After that, I knuckled down and tried to forget I was pregnant for a while. After a first trimester of morning sickness, I felt really well during the second trimester which helped – but all the while I was aware that my growing baby was getting heavier, and putting more strain on my cervix. Would the stitch hold? Was it placed correctly? Would our baby live? Could I let myself love this baby knowing he or she might not survive? But we kept going, day by day and hour by hour, and slowly the weeks rolled by.
The hardest time was the weeks leading up to our previous gestation – from around 18 to 24 weeks it was like the cold windy Isle of Dogs section of the marathon. I started to feel little kicks, and yet every day was a battle against worry and pessimism. I knew that our child was almost fully formed – with arms and legs and a cute little face, with all the internal organs present, just waiting to finish maturing and laying down fat. But I also knew that if our child was born in those few weeks he or she would have no chance of living. Before 24 weeks, babies in the UK do not have a right to be resuscitated. Some hospitals will try to save 23 weekers, but only about 10% make it. At 24 weeks the survival rate suddenly jumps to around 50%. As soon as we reached that gestation I knew we were in a better situation than last time.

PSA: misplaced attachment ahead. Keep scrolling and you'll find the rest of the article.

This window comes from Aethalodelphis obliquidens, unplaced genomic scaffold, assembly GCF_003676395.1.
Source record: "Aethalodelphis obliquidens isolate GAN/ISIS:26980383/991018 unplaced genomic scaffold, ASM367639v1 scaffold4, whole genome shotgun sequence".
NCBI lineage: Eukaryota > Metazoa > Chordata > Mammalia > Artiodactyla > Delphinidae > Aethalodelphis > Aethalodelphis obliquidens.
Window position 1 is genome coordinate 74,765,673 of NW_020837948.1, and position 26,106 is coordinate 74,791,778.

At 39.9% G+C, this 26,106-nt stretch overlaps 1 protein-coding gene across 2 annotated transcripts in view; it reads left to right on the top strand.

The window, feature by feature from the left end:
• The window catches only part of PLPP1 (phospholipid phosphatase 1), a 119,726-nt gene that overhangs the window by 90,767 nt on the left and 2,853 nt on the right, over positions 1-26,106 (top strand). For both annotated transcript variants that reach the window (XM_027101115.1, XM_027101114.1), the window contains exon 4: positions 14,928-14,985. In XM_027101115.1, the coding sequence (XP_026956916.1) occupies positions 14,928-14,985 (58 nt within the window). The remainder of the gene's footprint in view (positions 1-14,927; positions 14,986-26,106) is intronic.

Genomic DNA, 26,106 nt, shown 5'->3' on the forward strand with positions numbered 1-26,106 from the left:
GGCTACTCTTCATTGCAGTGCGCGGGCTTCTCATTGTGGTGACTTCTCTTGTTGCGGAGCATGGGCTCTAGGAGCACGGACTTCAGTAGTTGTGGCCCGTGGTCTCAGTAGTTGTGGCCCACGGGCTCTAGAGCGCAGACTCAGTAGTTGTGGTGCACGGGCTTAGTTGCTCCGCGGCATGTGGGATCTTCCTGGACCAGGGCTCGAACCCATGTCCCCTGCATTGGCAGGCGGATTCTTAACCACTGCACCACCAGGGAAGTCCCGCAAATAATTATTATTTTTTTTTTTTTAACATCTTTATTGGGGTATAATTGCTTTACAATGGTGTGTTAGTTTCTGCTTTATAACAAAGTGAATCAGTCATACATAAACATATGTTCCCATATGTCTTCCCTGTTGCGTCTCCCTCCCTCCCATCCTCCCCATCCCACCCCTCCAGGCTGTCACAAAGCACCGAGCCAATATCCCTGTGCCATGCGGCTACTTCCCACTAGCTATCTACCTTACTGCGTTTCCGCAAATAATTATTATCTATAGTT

It was a relief, but not a complete one. The time from 24 to 28 weeks involved counting every day too, worrying at every twinge, wondering why every kick seemed to be aimed directly at my cervix. Watching the calendar and counting the chances as survival rates rose from 50% to 90%. It was only when I’d crossed the 28 week mark when I felt we might actually make it, that we had a good chance of bringing home our baby alive and without serious disabilities.
After 28 weeks we were on the home straight, like coming down the Embankment with Big Ben in sight. I knew that the further we got the safer it was, and the less time we would have to spend in the neonatal unit should we deliver early. Of course there was still some risk, sometimes things go wrong even for a full term baby, but risks were diminishing and the end was in sight. I started to think I might reach 36 weeks, the date when I’d agreed with work to start my maternity leave. I started to relax and enjoy my growing bump. Amazingly the weeks kept ticking by, with no labour and no signs of any problem. My last day at work came and went. The date of my caesarean approached – seemingly very quickly – ground rush as the end approached. And on the appointed day, at full term, without any medical emergency or complication, our son was born. I was elated to cross the finish line, to hold a healthy baby.
So today as I showed off our newborn son I smiled when people said “oh, isn’t he small!”. Yes, he is small – although a healthy weight for his gestation. But he is more than five times the birthweight of his brother. He seems huge to me. Nevertheless, I’m clutching my winners medal and showing him off to anyone who’ll look. It feels good to have crossed the finish line this time, and what an amazing reward.